Water damage – Discoloration at doors or windows, under the sink(s). Sponginess around the toilet, or on shower or wet walls. (When you push against tile and it moves, this is not a good sign. Double points if it's crumbling off the walls.) Exteriors where poor sprinkler location or leaks have flooded the crawl space.

In one of the homes, the clients warned us the entire subdivision had been poorly built. Their house was on piers -- well, part of it was on piers – some of the posts hung in mid-air in the crawlspace. Fun. When we went outside to look at the kitchen area, we noticed a huge swayback in the roof which turned out to be poor framing in the attic. It was work that needed to be done and it unfortunately wa$n't cheap.

Something to at least consider if you’re planning to purchase a new home.

Visit Kelly's Very Useful Blog Here: KitchenSync

Game Changer For Homeowners and Trades People

Starting on Earth Day: April 22, 2010, a new nationwide law intended to protect children and adults from lead poisoning will take effect. It’s impact will be broad. Prior to 1978, paint that contained lead was commonly used on both the interior and exterior of homes, schools and workplaces. Over time, elevated levels of lead were discovered in children and pregnant women. The culprit was found to be ingestion of lead paint chips as well as dust containing high levels of lead. Action was taken to ban the use of residential products that contained lead.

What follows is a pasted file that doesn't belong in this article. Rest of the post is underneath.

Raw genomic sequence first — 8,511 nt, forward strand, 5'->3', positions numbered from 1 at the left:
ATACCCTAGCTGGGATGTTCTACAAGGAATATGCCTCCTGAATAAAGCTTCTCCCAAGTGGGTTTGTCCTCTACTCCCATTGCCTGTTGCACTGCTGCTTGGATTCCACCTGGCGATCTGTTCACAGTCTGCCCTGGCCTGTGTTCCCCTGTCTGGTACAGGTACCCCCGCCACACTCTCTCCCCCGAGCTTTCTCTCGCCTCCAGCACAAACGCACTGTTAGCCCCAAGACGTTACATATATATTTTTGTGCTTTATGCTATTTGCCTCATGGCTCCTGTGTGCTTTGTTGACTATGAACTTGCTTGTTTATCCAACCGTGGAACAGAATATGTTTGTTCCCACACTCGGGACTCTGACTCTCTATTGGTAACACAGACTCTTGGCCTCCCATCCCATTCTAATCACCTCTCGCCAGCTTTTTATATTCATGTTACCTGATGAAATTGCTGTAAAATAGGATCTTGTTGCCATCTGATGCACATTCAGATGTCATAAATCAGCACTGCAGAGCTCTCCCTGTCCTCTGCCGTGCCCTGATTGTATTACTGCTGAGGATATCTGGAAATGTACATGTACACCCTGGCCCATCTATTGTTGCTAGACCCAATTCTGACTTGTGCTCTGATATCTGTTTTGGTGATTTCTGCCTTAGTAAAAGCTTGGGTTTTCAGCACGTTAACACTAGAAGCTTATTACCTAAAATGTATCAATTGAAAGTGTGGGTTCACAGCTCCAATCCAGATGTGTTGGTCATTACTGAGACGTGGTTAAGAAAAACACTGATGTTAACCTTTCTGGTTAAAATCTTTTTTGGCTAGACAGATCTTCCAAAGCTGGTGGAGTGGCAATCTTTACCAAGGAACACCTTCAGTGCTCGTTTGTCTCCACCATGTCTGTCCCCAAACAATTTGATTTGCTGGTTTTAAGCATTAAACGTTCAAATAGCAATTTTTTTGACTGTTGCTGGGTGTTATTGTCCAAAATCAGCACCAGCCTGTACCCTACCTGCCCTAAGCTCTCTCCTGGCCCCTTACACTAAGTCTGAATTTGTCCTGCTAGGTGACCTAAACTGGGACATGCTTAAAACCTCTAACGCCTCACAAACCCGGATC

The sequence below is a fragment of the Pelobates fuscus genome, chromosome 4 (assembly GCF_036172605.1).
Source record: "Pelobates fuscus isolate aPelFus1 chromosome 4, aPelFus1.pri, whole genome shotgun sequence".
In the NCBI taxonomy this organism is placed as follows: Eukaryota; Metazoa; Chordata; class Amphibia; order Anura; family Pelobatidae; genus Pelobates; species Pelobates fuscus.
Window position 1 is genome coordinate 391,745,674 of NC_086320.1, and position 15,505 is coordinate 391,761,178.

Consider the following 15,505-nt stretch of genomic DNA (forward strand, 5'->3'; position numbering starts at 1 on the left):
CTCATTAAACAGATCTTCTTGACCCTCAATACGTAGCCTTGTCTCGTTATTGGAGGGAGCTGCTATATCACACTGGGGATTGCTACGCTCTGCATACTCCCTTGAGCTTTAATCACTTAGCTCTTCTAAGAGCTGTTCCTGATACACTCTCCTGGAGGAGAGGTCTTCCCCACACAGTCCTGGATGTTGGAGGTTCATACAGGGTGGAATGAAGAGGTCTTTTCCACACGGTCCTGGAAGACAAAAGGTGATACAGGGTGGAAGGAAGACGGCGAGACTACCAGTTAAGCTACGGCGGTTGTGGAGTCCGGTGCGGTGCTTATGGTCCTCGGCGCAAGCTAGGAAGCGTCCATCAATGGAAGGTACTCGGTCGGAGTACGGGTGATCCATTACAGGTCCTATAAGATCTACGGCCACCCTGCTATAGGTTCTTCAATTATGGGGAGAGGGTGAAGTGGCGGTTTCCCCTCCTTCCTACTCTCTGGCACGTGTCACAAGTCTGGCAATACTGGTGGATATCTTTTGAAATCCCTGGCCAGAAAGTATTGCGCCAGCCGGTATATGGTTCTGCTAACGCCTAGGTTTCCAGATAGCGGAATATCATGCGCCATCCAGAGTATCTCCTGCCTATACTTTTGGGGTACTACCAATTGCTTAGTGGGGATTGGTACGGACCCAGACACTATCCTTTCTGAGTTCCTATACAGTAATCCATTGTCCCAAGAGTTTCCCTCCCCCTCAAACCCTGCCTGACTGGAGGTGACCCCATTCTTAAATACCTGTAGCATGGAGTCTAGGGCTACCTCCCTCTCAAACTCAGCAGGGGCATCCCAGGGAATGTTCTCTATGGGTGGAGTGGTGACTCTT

Since the implementation of that law, the EPA has compiled new regulations which will take effect on Earth Day. The restrictions covered by the new law govern how work can be performed on homes built prior to 1978.

Dust is a Larger Threat

When I recently attended the Certification course for the EPA’s Lead Safety for Renovation, Repair, and Painting, I, along with the other attendees was surprised to discover that lead paint chip ingestion is the culprit in only a small number of cases of lead poisoning. The primary transfer of lead occurs when lead contaminated dust is inhaled or otherwise ingested.

The course instructor pointed out, that when you operate a double hung window that has been painted with lead paint, the sashes rubbing together, create a small amount of dust that will add up over time and will contaminate the entire room. The amount of lead that can cause brain damage or learning disability's in children, problems for pregnant women is very small.


New Rules Very Inclusive

The EPA wants a large number of people to comply under with the requirements of the law. For example, if you are a property owner who performs your own work on your Pre-1978 rental property, you are required to be certified by the EPA to perform the work . You will be required to follow the strict work procedures. The same will apply to any remodelers, plumbers, electricians, painters and so forth. Even simple window replacements of any kind are covered under the new law.


Workspace Bubble

In the Certification training, we were required to engage in hands-on methods of containment. Prior to starting any work, workers will have to dress in disposable coveralls that they step into leaving only their face exposed. Then, they will have to put on latex gloves followed by work gloves. Finally they either put on a respirator or a properly rated dust mask.